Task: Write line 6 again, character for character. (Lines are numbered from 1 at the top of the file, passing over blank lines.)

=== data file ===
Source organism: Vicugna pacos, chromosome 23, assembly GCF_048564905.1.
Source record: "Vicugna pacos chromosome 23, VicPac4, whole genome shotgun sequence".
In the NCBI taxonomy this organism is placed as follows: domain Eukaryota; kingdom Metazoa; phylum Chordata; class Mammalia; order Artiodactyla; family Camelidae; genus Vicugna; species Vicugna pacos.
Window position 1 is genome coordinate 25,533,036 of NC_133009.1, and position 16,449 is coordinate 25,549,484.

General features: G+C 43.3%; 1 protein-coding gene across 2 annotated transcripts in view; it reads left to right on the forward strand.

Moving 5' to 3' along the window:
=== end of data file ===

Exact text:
Moving 5' to 3' along the window: